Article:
LabVIEW

cancel
Showing results for 
Search instead for 
Did you mean: 

How to introduce dead time (high side and low side) in digital signals for FET drivers?

Hello,

 

I've got two digital signals. Opposite values. Eventually the two outputs will be used to drive MosFETs in the switching stage of a class D amplifier.

 

What I need to do is introduce high side and low side dead time to the signals so as to avoid excessive shoot-through current (so that the FETs don't turn on/off at the same time). I've attached an image illustrating what I want to do with the signals. I've also included a screenshot of the digital signals that I currently have.

 

What would be the best way to accomplish this? I've tried to introduce a delay to one signal when the other one switches, but it's not working for me.

 

 

THANKS!

Download All
0 Kudos
Message 1 of 5
(3,454 Views)

Can you show us your code.  Simply adding a time delay should work.  Maybe another set of eyes will catch something.


GCentral
There are only two ways to tell somebody thanks: Kudos and Marked Solutions
Unofficial Forum Rules and Guidelines
"Not that we are sufficient in ourselves to claim anything as coming from us, but our sufficiency is from God" - 2 Corinthians 3:5
0 Kudos
Message 2 of 5
(3,447 Views)

I've attached a screenshot of the relevant section of my VI.

 

Any input would be greatly appreciated.

0 Kudos
Message 3 of 5
(3,425 Views)

Hi jpmz68,

 

Based on your dead time pic, I think that one way to make this work could be playing with the duty cycle of the signal and also with the phase, so you can delay one from the other.

 

Regards,

steve.bm
AE | NI
0 Kudos
Message 4 of 5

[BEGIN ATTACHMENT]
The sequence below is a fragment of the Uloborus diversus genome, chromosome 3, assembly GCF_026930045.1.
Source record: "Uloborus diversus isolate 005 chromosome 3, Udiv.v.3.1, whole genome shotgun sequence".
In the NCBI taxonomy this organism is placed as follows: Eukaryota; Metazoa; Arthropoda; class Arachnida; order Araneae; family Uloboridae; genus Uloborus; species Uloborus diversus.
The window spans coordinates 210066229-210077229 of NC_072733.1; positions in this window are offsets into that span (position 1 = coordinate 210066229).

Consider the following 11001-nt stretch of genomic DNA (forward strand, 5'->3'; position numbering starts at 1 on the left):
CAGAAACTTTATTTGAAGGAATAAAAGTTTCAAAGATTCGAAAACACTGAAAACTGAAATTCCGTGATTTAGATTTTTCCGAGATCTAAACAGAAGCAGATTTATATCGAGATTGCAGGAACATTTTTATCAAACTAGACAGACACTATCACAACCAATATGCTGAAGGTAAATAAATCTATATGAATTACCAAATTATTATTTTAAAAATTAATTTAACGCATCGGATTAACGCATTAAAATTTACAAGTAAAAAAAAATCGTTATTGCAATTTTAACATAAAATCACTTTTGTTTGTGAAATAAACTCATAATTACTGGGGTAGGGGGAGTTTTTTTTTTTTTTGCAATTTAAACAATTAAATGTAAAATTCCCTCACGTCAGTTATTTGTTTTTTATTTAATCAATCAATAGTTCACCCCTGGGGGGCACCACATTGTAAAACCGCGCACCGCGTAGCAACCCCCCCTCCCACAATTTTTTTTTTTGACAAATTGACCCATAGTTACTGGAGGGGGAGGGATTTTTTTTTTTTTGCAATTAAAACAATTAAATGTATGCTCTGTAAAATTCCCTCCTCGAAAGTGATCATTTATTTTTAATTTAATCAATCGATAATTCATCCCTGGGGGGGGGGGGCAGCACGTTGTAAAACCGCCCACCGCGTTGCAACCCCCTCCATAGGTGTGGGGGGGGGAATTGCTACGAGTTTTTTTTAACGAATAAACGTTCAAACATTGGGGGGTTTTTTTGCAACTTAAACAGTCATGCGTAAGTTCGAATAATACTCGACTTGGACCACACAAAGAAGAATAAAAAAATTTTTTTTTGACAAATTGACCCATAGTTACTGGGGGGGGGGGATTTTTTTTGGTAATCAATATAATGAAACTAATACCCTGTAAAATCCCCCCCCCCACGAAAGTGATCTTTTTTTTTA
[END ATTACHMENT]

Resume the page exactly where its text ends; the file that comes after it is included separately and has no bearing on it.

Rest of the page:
(3,404 Views)

I had to do something like this before for a 3-phase motor controller where each leg had to be sequenced between low-side and high-side connections with a short dead time in between.  Can't recall now why I didn't do it with counters -- maybe had something to do with needing to support direction-reversal and variable speed?  Or maybe I didn't have enough available on the platform at the time.

 

ANYway, it sounds like your app is pretty similar to any 1 leg of the motor controller I worked on.  Here's a pretty simple way to approach it at first, and you can always tweak it if it's not quite what you need.

 

I'd plan to set up a output sample clock whose period matches the minimum dead time spec (with any margin you deem necessary).  I would try to make a switching period that's an even integer multiple of that dead time.   I'd then form two boolean arrays of half that size, one of all True and one of all False.  Now change only the *very first* element of the True array to False to act as your dead time.  Finally, make 2 full size arrays, one with the Trues followed by Falses, the other with the Falses followed by Trues.

 

Ta da!  Those are the digital states you'll need for switching your FET's.

 

Since I'm attending to some uninstall / reinstall now I had a few minutes to whip up a partial example below.

 

-Kevin P

 

 

deadtime.png

 

CAUTION! New LabVIEW adopters -- it's too late for me, but you *can* save yourself. The new subscription policy for LabVIEW puts NI's hand in your wallet for the rest of your working life. Are you sure you're *that* dedicated to LabVIEW? (Summary of my reasons in this post, part of a voluminous thread of mostly complaints starting here).
0 Kudos
Message 5 of 5
(3,391 Views)